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Wildlife activist calls for review into raptor death investigation

A red kite in flight in the Highlands
A red kite in flight in the Highlands

A north wildlife activist has backed calls for a review of the police investigation into the Black Isle raptor deaths earlier this year.

Andrea Goddard, a volunteer at the Tollie red kites centre, spoke out about perceived “initial mistakes” in the investigation.

Twelve red kites and four buzzards were found to have died after consuming an illegal poison in March and April this year.

A further four red kites and two buzzards were also found dead in the same area near Conon Bridge, but it has not been confirmed whether they were also poisoned.

Police last month released a statement saying that the birds were “most likely not targeted deliberately” and that experts believed they were the victims of “pest control measures”.

The criminal investigation into the deaths is still live.

But Ms Goddard, who gathered nearly 7,000 signatures on a petition calling for Scottish SPCA investigators to be given more powers to examine wildlife crime, said that the police should be held to account.

Ms Goddard said: “I think its fair to say that everybody has been stunned by what the police had to say.

“It seemed to contradict everything they had said up to that point, I just can’t understand it at all.

“We need the police to be accountable and engage with communities about this. I welcome what Dave Thompson MSP had to say about carrying out a review of this investigation. That’s something that is very much needed here.”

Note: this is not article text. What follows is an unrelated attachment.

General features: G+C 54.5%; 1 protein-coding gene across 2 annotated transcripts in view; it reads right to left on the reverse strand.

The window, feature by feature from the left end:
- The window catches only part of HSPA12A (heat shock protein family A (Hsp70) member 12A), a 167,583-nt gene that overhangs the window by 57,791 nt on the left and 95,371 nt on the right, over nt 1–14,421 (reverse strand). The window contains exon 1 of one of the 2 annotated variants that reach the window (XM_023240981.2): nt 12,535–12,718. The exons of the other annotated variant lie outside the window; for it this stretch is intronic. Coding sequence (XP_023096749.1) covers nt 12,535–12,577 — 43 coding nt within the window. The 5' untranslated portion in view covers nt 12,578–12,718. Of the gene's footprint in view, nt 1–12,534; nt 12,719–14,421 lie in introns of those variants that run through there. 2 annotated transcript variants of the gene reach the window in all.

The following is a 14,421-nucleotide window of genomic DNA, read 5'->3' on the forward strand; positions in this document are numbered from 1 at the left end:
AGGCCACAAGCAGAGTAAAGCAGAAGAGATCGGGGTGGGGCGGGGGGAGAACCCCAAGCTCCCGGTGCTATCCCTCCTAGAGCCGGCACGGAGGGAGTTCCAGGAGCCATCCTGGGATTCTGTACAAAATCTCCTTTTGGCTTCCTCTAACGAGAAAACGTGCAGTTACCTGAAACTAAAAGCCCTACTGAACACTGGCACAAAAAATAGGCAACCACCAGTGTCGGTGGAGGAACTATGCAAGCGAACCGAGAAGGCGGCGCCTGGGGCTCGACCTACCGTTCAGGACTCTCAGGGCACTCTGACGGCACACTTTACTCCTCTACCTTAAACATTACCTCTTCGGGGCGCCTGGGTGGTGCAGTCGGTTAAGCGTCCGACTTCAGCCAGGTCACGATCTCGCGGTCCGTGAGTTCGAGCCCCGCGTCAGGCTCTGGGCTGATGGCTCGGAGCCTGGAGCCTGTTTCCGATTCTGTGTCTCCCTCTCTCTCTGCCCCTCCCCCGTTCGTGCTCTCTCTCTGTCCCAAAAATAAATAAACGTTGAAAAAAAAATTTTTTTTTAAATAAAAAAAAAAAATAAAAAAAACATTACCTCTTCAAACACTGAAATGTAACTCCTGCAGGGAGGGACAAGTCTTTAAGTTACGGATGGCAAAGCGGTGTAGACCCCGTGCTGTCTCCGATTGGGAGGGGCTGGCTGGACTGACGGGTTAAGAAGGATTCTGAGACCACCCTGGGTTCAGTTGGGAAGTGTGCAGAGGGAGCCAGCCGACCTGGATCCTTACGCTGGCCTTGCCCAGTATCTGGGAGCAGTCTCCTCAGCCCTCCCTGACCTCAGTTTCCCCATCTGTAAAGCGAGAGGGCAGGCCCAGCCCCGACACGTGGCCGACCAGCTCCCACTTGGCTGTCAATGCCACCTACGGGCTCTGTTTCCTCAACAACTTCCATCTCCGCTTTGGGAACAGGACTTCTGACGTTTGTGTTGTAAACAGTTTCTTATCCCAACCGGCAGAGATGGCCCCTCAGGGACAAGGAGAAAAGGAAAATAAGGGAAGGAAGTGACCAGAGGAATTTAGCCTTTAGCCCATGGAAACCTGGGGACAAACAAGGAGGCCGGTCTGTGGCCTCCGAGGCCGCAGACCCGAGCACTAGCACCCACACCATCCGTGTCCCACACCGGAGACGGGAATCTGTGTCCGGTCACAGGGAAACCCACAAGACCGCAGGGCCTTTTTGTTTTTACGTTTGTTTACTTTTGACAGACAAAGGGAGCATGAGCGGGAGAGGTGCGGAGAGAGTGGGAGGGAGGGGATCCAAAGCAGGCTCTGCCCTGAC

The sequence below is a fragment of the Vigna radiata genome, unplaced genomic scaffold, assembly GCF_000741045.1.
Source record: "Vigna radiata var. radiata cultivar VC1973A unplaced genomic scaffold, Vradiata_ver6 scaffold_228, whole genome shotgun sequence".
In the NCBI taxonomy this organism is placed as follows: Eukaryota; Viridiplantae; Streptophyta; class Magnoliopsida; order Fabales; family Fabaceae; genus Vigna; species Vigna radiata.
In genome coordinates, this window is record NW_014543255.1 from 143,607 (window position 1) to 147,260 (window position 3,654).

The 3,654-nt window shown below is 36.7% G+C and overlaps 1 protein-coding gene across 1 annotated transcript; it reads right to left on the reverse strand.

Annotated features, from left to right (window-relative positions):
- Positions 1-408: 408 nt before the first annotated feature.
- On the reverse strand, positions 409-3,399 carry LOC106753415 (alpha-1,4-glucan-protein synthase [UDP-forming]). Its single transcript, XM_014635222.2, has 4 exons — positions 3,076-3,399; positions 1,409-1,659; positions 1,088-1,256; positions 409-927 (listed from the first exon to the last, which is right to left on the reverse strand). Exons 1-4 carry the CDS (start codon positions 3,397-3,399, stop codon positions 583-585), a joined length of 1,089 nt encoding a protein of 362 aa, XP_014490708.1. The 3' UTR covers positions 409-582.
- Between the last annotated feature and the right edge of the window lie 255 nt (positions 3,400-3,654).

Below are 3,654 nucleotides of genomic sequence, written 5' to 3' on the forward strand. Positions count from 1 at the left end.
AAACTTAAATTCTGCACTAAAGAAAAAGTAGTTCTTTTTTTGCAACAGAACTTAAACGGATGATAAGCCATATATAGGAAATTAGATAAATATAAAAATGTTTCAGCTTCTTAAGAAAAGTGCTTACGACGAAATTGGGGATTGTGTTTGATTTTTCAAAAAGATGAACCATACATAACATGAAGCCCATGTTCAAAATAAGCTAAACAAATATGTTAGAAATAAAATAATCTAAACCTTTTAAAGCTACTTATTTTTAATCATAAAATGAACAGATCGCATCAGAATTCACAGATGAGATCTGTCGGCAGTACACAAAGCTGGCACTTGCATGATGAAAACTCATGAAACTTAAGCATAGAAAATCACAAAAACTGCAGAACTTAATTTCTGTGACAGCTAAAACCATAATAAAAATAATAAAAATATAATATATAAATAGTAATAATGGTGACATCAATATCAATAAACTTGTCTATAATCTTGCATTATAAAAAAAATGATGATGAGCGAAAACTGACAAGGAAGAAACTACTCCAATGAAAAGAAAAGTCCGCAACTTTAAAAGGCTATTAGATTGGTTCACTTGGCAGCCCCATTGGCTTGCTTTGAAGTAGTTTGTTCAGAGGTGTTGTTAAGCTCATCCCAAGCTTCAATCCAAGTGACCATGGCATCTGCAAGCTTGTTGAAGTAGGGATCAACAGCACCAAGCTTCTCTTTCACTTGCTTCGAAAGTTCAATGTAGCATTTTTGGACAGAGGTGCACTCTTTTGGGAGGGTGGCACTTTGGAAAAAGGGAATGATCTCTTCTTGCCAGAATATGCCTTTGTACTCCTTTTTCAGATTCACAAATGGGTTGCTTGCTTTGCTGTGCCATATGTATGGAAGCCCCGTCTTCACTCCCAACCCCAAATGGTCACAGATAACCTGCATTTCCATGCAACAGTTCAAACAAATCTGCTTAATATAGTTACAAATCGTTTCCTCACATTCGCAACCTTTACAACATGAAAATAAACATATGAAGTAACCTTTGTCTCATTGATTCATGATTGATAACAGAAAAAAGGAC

Members of the Scottish Parliament’s rural affairs, climate change and environment committee quizzed senior police officers on the statement last month, as they felt it implied no criminal act had been involved.

Detective Chief Superintendent Robbie Allan told the committee “it was still an active criminal investigation”.

“What we believe is that illegal poison was placed in that area that resulted in the deaths of those birds,” he said.

“What we do not believe is that the poison was put there to kill those birds.”

Ms Goddard added: “Obviously they’ve said already that the birds were killed with a banned poison which is criminal in itself.

“There seemed to be so many initial mistakes in the investigation to me as an observer.

“Their most recent statement made it sound as if they were trying to draw a line under the whole thing and negate any responsibility.”

A police spokesman said: “Police Scotland, with our partners the RSPB and SSPCA, has kept this investigation under review to ensure we are using every evidential opportunity open to us.

“It remains an ongoing, live investigation.”

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